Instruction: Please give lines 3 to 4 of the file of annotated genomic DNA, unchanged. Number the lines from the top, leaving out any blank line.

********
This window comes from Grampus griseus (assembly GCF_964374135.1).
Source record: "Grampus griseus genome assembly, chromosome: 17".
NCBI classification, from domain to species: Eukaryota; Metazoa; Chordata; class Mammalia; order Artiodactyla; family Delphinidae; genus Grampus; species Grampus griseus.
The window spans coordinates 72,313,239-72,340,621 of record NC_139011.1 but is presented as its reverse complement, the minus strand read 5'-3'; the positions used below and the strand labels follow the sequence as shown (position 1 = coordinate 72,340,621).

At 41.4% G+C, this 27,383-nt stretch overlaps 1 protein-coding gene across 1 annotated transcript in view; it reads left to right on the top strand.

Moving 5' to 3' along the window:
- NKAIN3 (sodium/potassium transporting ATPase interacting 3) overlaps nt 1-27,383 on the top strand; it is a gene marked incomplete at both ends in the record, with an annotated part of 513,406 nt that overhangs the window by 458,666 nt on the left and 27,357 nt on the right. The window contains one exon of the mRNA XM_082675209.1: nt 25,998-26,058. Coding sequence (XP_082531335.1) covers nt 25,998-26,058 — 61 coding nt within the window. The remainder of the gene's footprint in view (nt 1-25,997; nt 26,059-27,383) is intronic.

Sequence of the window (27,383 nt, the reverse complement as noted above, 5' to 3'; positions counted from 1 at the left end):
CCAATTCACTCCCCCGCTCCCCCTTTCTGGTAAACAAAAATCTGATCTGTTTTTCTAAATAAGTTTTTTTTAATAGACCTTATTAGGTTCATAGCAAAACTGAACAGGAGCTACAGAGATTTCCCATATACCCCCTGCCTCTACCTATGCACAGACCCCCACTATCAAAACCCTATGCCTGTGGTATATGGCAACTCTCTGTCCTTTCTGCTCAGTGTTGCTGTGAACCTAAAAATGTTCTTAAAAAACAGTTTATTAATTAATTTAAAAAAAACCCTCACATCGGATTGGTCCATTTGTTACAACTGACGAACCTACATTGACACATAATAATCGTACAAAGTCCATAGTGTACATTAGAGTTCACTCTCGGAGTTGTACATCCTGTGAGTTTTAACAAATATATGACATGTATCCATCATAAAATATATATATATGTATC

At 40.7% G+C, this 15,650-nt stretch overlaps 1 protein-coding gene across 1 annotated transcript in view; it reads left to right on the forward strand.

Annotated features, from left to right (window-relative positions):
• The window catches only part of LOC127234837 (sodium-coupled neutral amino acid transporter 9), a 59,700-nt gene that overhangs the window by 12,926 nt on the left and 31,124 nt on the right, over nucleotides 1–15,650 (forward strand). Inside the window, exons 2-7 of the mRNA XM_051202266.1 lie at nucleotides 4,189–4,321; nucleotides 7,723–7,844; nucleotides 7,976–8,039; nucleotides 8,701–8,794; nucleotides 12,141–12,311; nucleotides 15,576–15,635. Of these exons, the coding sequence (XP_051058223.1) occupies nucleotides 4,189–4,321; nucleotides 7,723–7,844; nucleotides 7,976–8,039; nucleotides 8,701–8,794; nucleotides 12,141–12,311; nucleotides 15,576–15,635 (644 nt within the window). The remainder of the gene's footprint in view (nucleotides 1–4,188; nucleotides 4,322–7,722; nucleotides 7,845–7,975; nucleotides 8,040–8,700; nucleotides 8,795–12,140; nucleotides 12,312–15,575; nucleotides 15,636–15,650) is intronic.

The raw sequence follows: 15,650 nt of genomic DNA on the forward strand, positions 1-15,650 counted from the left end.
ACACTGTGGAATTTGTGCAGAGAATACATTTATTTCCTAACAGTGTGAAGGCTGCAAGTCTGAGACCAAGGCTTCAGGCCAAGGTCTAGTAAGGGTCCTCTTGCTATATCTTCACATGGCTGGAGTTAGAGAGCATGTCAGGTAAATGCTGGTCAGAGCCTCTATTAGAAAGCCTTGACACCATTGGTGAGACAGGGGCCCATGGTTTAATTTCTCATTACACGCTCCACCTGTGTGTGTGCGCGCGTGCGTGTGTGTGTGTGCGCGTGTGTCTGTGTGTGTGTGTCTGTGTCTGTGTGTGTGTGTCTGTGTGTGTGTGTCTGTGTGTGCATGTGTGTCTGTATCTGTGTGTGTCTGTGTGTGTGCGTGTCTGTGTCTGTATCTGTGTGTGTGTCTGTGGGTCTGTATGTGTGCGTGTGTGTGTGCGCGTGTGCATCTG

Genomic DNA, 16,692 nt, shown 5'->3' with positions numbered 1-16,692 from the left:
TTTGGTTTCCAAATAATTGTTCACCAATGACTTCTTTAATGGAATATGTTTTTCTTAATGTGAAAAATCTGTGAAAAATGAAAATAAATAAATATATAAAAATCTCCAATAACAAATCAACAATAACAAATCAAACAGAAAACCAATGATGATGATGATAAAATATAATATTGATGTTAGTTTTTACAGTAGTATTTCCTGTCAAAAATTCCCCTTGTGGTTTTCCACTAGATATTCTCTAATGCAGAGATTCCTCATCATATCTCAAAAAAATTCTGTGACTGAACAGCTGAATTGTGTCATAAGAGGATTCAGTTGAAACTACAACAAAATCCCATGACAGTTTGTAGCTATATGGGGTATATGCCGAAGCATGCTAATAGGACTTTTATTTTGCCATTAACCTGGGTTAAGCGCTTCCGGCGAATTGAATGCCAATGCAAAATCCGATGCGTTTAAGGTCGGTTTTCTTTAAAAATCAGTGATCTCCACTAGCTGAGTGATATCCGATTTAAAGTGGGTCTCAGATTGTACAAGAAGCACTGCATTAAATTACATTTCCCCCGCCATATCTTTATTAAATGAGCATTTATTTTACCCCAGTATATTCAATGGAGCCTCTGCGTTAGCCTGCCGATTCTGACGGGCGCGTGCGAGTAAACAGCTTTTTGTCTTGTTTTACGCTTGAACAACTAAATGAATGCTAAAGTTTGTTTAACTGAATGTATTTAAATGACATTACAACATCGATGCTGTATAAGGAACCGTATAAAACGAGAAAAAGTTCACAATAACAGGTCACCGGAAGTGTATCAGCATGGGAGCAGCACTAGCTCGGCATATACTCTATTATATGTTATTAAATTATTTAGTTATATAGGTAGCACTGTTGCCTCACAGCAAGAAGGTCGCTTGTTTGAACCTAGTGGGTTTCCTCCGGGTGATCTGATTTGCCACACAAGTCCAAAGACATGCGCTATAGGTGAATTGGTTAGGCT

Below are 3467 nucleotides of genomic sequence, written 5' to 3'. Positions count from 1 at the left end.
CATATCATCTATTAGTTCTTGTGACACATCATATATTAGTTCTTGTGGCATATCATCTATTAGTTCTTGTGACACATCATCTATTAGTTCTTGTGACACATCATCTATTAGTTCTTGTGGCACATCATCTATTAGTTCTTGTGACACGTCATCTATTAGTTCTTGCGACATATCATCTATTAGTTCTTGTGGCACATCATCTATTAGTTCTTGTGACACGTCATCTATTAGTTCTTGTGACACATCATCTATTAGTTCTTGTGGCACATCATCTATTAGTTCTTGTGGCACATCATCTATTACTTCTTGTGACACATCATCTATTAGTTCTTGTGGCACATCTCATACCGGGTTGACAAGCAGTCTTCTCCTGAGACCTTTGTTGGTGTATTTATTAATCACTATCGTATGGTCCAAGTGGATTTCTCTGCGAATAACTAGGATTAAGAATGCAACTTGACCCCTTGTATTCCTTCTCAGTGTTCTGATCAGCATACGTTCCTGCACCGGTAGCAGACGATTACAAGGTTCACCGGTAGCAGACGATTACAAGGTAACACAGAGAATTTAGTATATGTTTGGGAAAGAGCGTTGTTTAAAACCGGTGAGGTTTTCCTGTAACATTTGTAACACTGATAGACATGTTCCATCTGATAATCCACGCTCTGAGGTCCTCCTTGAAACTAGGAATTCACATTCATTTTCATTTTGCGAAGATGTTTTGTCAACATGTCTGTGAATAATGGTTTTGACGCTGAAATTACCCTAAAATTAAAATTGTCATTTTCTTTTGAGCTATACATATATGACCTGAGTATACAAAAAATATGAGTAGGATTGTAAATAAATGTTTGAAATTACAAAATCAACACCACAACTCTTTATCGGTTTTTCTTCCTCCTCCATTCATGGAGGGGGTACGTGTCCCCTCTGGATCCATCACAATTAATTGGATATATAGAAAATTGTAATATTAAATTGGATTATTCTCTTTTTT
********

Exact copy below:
NCBI classification, from domain to species: Eukaryota; Metazoa; Chordata; class Mammalia; order Artiodactyla; family Delphinidae; genus Grampus; species Grampus griseus.
The window spans coordinates 72,313,239-72,340,621 of record NC_139011.1 but is presented as its reverse complement, the minus strand read 5'-3'; the positions used below and the strand labels follow the sequence as shown (position 1 = coordinate 72,340,621).